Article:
The recent release of VSClinical gives users the ability to evaluate variants based on the 33 criteria according to the American College of Medical Genetic and Genomics (ACMG) guidelines. This feature leverages a variety of variant sequencing evidence including population data, functional data, and computational predictions while providing rich visualizations and auto recommendations to help answer challenging criteria. This highly sophisticated yet user-friendly technology is intuitive, but like any new software, there is a learning curve. Our goal is to assist GoldenHelix users in becoming familiar with this new tool. This blog post will be dedicated to some fundamental aspects and techniques that can be implemented to help optimize VSClinical analysis, evaluation, and reporting of genetic variants.
Reference Genome Assembly and the ACMG Classifier
GRCh37 (hg19, g1k) and GRCh38: VSClinical is a licensed feature within VarSeq, which is designed for tertiary analysis of complex variants for gene panels, exomes, and whole genomes. This software imports sequencing data from multiple platforms with the requirements of VCF and optional BAM files, which can be converted from FASTQ files using our secondary pipeline partnership, Sentieon. When importing VCF files into VarSeq, it is required to choose a reference genome assembly for your project.
There are a few assemblies to choose from when starting your project, but not all are applicable to VSClinical. Currently, our new ACMG Guidelines interface is tested/developed for the GRCh37 g1k and GRCh38 assemblies. Some users may have projects that are built on GRCh37 hg19 and will find that they are unable to access the ACMG Guidelines in VSClinical. Not to worry though, you can build your project using the g1k assembly instead! One major difference between g1k and hg19 assemblies is the mitochondrial region. Hg19 is based on the UCSC alignment and denotes the mitochondrial region as chromosome M whereas g1k uses the rCRS mitochondrial sequence (AC:NC_012920) and denotes this region as chromosome MT. If analyzing mitochondrial variants in VarSeq and/or VSClinical, selecting the right reference genome assembly is key. However, if you are not concerned about any mitochondrial regions, you can use g1k instead of hg19 to gain access to all of VSClinical capabilities.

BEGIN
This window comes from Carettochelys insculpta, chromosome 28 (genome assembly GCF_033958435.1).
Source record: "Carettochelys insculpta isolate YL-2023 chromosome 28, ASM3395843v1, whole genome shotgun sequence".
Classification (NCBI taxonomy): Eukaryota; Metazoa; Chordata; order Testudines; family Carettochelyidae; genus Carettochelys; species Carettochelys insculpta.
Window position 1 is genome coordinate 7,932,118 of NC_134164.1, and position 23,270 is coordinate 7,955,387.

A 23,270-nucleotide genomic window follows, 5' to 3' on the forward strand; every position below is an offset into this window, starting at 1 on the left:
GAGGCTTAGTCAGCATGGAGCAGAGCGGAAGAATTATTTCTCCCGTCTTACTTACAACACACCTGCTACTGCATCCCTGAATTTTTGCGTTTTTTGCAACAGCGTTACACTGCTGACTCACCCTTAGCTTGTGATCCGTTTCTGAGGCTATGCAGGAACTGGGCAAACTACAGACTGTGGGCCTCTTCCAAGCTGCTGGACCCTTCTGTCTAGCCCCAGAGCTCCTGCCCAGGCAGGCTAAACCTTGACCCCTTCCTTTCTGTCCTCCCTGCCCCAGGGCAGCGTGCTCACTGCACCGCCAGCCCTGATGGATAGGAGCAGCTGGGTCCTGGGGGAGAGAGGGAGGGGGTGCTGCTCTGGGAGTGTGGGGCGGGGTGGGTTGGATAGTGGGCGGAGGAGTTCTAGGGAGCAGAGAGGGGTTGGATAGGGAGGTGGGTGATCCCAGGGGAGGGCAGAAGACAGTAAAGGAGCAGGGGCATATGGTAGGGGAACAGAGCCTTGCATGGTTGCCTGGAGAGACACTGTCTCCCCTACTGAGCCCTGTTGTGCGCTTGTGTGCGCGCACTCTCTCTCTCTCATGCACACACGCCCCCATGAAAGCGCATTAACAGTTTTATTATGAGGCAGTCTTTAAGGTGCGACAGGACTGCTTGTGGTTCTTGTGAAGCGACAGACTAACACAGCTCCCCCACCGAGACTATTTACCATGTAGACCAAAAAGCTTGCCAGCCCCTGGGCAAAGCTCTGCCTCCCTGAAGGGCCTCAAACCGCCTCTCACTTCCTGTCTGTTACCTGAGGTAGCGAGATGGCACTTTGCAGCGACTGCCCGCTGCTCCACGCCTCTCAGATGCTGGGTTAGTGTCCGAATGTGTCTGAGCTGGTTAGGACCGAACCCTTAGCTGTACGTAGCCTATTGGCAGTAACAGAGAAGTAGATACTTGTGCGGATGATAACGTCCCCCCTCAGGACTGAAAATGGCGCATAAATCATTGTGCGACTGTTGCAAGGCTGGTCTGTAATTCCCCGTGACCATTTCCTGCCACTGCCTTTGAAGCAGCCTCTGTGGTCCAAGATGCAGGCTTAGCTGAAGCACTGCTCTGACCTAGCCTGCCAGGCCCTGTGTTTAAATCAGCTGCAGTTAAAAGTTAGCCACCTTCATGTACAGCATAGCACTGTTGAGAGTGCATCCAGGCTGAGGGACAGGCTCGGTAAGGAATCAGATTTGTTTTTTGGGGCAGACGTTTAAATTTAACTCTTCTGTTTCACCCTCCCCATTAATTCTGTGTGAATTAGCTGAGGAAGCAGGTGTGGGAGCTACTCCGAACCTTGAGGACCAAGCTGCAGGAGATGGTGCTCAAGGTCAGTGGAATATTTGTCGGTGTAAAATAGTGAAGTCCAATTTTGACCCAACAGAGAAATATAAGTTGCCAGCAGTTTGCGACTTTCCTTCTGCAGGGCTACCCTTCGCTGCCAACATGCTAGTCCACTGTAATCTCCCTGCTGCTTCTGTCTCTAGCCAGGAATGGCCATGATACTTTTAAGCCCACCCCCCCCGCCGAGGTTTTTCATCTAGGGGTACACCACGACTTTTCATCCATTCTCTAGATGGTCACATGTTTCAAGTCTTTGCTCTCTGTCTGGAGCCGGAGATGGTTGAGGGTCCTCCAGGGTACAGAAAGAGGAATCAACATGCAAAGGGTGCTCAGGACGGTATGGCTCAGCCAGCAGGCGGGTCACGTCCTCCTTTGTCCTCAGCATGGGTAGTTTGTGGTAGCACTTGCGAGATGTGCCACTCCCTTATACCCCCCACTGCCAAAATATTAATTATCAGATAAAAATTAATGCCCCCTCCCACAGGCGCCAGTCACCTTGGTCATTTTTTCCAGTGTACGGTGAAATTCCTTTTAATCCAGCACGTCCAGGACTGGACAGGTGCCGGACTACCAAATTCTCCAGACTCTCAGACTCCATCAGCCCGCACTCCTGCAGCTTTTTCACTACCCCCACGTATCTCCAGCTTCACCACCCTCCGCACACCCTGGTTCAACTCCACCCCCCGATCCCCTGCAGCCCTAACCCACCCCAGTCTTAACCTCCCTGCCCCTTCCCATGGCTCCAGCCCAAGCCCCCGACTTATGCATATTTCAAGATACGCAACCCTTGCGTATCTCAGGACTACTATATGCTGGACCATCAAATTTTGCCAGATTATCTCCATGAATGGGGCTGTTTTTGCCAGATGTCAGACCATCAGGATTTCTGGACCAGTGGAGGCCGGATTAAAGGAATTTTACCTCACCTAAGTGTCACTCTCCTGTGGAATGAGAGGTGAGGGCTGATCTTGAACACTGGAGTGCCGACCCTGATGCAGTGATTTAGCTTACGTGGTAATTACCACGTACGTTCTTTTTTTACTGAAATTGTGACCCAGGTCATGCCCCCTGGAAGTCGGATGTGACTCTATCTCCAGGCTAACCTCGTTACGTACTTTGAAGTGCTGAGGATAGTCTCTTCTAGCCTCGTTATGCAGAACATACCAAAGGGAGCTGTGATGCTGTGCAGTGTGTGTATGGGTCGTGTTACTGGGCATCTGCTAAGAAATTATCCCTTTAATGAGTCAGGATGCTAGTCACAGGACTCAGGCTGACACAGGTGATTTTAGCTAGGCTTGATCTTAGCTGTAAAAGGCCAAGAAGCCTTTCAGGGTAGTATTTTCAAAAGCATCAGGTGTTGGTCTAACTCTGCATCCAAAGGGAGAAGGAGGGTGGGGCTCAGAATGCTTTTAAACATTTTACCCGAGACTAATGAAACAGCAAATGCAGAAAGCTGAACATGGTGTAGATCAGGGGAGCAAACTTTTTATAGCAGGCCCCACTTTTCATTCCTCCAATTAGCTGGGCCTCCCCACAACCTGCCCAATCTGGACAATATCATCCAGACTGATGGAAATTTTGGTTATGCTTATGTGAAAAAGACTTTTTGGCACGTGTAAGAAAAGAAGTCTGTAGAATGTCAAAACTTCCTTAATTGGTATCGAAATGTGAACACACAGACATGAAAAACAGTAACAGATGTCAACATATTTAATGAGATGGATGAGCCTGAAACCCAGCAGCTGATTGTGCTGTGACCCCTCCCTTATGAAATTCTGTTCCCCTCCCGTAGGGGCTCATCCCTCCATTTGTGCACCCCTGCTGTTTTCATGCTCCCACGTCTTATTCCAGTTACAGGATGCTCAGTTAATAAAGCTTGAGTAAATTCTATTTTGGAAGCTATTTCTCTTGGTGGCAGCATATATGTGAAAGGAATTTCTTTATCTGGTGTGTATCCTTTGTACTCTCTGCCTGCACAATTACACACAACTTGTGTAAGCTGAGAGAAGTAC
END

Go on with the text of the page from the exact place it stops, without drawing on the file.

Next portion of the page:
ACMG Classifier: Running the ACMG classifier algorithm is a prerequisite to running VSClinical and scores 18 criteria based on available evidence from 7 sources and is accessed by going to Add ‘Computed Data ACMG Classifier’. If the ACMG classifier has not been loaded before, this will require a few specific downloads that the classifier is dependent on. Additionally, first time exposure to the algorithm will have you also build a new ACMG assessment catalog. The assessment catalog is a database of previously classified variants evaluated using VSClinical so the user can prioritize their own classifications over the auto-classification output. The next window will have you define preferred transcripts and splice site boundaries if the user wants to change the default conditions. Once you have downloaded the required tracks and created an ACMG assessment catalog, the ACMG Classifier will populate your variant table on the far-right side. Any field within the ACMG Classifier, including the Classification and Auto-Classification fields, can then be used in the variant filter chain.
ACMG Classification and Auto-Classification: The Classification field in the ACMG Classifier can be used as a source of previous classifications and can be implemented into the variant filter chain. The Auto-Classification field leverages 18 of the 33 ACMG criteria to provide a classification for that variant based on the available evidence. Alternatively, the Classification field takes the auto-classification a step further and accounts for previous variant evaluations in VSClinical. These classifications are listed next to two additional fields showing the list of criteria and criteria descriptions. Any field within the ACMG Classifier can also be implemented into the filter chain, which can be useful to filter for variants of certain significance. The next step is to now get the filtered variants into the ACMG Guidelines tool.
Additionally, VarSeq and VSClinical are not autonomous and many properties in VSClinical can be used in VarSeq. For example, population data (GnomAD and 1000 Genomes) or functional prediction algorithms (SIFT and PolyPhen2) in VSClinical are uploaded into the variant table in VarSeq. When the ACMG Classifier is loaded, these sources are also pulled in automatically and can be used for annotating and filtering variants. The next step is to now get the filtered variants into the ACMG Guidelines tool.